Not only is this a great experience for the customer, but it’s also consistent for a server.

The system is organized and efficient, making the server aware of whether they will make a decent amount of money during their shift. 

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The Drowsy Chaperone Roars through Woods Theatre

The Drowsy Chaperone 1A whirling kaleidoscope of vintage comedy, big band tunes, and twenties glamour: Monmouth University’s Departments of Music and Theatre transformed Woods Theater into the world of The Drowsy Chaperone; a campy 1998 musical written by Bob Martin and Don McKellar, with music and lyrics by Lisa Lambert and Greg Morrison.

The production ran from Nov. 9 to 11 and 14 to 18, and left every witness to the spectacle carrying a happy little tune with them.

With direction from Sheri Anderson, choreography by Bob Boross, and musical direction from Michael Gilch, the immensely gifted cast and crew delighted patrons young and old.

A show-within-a-show, The Drowsy Chaperone follows a snarky, agoraphobic theater fanatic by the name of The Man in Chair, played by Nicholas Sewell, who whisks the audience’s imagination into the world of his favorite 1928 musical, Gable and Stein’s The Drowsy Chaperone.

Accompanied solely by his trusty record player and his original Drowsy cast recording, The Man in Chair sets the tone with vivid, quip-laden storytelling.

A romp in the 1920’s materializes on-stage, as the audience is tossed into hasty preparations for the wedding of renowned starlet Janet Van de Graaf, played by Samantha Ventola, and famed heir-to-an-oil-tycoon Robert Martin, played by Joseph Marano.

With a cast of bold characters complicating the wedding plans, including Janet’s confidant, The Drowsy Chaperone, played by Erin Clemente, hilarity, confusion, and plenty of songs ensue.

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Blue Hawk Records Debuts Superstition at the Doherty House

Debuts Superstition Doherty HouseUniversity President Grey Dimenna, Esq., welcomed students and alumni into the Doherty House Monday, Nov. 26, to celebrate the launch of Blue Hawk Records’ 13th album Superstition.

The reception was a wonderful way to welcome the six acts before their compilation album Superstition is officially released on all streaming services Dec. 5.

Joe Rapolla, Chair of the Music & Theater Arts Department and founder of Blue Hawk Records, established the student-run record label in 2013 after some time with his own successful music industry career.

Ever since, the label has released a student and alumni compilation album every semester, showcasing the impressive talent our students have to offer in the competitive industry.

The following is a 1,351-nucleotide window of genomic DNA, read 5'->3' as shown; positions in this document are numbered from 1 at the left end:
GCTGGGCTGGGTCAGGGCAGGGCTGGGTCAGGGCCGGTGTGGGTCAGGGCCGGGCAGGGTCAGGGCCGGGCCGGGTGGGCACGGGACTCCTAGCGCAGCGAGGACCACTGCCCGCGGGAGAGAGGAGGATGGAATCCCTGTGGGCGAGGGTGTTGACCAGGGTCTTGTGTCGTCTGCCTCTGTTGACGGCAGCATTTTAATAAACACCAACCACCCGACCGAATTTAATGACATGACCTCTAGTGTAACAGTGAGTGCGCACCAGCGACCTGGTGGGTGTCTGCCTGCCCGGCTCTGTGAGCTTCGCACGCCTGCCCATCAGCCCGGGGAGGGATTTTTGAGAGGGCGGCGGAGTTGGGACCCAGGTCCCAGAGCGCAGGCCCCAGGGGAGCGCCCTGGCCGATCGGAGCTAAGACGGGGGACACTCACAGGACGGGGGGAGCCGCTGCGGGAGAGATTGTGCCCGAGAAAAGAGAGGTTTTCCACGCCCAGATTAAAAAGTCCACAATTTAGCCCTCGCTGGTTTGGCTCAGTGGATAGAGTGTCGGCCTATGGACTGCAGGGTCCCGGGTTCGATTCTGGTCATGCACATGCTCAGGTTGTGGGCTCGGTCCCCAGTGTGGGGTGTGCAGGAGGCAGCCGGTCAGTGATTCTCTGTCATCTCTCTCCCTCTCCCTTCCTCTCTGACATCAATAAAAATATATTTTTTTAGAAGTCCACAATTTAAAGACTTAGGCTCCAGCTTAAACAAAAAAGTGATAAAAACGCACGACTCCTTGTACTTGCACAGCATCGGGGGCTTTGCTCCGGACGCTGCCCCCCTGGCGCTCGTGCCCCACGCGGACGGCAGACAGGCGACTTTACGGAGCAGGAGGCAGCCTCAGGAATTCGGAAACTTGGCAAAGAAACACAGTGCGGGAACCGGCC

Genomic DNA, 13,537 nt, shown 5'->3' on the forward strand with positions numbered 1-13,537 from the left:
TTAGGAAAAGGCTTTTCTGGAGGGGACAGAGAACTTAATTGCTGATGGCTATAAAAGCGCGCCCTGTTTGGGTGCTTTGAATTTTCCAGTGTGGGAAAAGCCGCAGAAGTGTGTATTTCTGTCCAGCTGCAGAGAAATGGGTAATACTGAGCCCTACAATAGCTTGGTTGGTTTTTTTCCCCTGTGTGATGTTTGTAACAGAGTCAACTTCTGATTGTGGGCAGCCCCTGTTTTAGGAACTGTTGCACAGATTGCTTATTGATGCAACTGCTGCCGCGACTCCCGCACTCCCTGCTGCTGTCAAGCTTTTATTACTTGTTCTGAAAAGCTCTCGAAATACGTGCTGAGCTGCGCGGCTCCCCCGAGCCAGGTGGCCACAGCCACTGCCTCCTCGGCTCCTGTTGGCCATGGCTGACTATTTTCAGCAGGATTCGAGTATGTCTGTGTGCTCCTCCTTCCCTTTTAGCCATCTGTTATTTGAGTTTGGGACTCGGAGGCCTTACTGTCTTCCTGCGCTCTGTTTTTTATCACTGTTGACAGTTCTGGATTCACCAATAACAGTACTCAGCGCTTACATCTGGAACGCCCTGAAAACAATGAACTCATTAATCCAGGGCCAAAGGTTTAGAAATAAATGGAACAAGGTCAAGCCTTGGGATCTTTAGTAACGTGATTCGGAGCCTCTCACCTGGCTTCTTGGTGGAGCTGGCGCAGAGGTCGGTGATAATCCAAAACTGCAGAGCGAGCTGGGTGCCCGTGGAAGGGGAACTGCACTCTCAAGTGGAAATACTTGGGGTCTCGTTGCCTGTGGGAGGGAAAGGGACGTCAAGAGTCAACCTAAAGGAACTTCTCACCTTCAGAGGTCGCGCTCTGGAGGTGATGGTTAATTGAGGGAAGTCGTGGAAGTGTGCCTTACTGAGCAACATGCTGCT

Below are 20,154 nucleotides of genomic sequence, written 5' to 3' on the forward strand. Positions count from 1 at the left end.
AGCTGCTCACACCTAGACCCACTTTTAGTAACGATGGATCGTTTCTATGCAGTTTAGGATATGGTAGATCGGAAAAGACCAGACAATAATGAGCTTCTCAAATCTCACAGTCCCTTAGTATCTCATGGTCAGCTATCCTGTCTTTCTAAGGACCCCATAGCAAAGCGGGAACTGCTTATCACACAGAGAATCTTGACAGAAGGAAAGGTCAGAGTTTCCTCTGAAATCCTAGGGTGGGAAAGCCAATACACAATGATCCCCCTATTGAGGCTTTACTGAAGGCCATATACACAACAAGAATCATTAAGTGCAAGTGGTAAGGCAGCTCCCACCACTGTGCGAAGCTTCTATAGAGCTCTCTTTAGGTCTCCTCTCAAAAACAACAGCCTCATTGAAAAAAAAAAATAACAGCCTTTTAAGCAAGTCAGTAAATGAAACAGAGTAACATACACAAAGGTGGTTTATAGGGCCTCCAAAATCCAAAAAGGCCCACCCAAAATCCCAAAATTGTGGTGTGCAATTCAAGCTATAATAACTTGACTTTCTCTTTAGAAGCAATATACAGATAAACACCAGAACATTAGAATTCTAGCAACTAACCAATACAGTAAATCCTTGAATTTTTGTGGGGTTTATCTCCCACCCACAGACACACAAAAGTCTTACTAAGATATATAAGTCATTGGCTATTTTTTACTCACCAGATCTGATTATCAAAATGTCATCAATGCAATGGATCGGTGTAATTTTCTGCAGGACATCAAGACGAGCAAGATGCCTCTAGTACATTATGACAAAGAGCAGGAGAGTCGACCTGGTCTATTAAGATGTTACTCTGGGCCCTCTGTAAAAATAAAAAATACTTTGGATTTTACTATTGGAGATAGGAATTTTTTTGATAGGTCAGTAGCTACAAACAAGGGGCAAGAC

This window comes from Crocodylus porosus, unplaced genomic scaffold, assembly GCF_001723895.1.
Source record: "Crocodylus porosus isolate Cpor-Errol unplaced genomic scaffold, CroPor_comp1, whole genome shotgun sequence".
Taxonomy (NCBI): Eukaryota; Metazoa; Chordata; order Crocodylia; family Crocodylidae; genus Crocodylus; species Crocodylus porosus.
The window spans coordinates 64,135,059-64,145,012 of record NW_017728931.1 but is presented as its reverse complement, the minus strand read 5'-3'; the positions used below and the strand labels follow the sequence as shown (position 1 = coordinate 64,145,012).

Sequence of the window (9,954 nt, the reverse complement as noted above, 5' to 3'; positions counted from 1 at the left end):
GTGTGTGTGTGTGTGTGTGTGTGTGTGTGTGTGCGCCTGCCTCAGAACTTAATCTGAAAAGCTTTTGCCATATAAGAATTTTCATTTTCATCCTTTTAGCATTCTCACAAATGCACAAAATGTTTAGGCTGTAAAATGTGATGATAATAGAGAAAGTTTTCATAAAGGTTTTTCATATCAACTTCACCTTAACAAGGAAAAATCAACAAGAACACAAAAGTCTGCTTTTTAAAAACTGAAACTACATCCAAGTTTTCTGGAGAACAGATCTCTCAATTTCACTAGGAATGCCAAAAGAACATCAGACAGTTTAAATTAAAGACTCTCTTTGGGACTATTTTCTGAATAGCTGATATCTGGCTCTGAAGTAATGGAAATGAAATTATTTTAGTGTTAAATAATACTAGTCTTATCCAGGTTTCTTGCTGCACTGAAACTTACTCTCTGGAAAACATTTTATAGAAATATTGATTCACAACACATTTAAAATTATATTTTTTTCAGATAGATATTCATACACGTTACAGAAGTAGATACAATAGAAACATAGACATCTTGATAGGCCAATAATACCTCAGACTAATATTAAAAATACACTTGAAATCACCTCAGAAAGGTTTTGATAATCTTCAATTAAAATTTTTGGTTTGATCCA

Rapolla began the evening by telling Dimenna, “We can’t say thank you enough in regards to all the support you give all the students at the university, in all their endeavors. Not just here with Blue Hawk Records.”

“Thanks for having us here for this great event, and let’s listen to some music,” Rapolla finished before introducing the first musical artist featured on Superstition, Max Adolf.

Max, a freshman student who was born in Maryland but mostly grew up in Hawaii, recently returned home to the east coast to study music and the music industry.

Inspired chiefly by finger style guitarists like Sungha Jung and Tommy Emmanuel, Max’s intimate form and style on his original composition “Miles” shows the way he turned the dining room of the Doherty House into his own stage; a reaction he will draw out from every person lucky enough to listen to his song.

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Let’s Go Catch ‘Em All!

Lets Go Catch Em AllLet’s GO back to where it all started. The Kanto region is the place where the Pokémon series began back in 1996 with Pokémon Red and Pokémon Blue on the Gameboy.

However, I first caught onto the phenomena back in 2004 when I played Pokémon Firered and Pokémon Leafgreen on the Gameboy Advance.

Now, in 2018, Nintendo has brought the original journey we all loved back to the Nintendo Switch and it’s definitely something worth catching.

The release of Pokémon Let’s GO Pikachu and Pokémon Let’s GO Eevee finally brings the series to the Nintendo Switch and is a soft remake.

It has all the spots experienced players remember like Pallet Town, Pewter City, Cerulean City, Saffron City, and others.

Nintendo even brought back the original 150 Pokémon along with their Gym Leaders.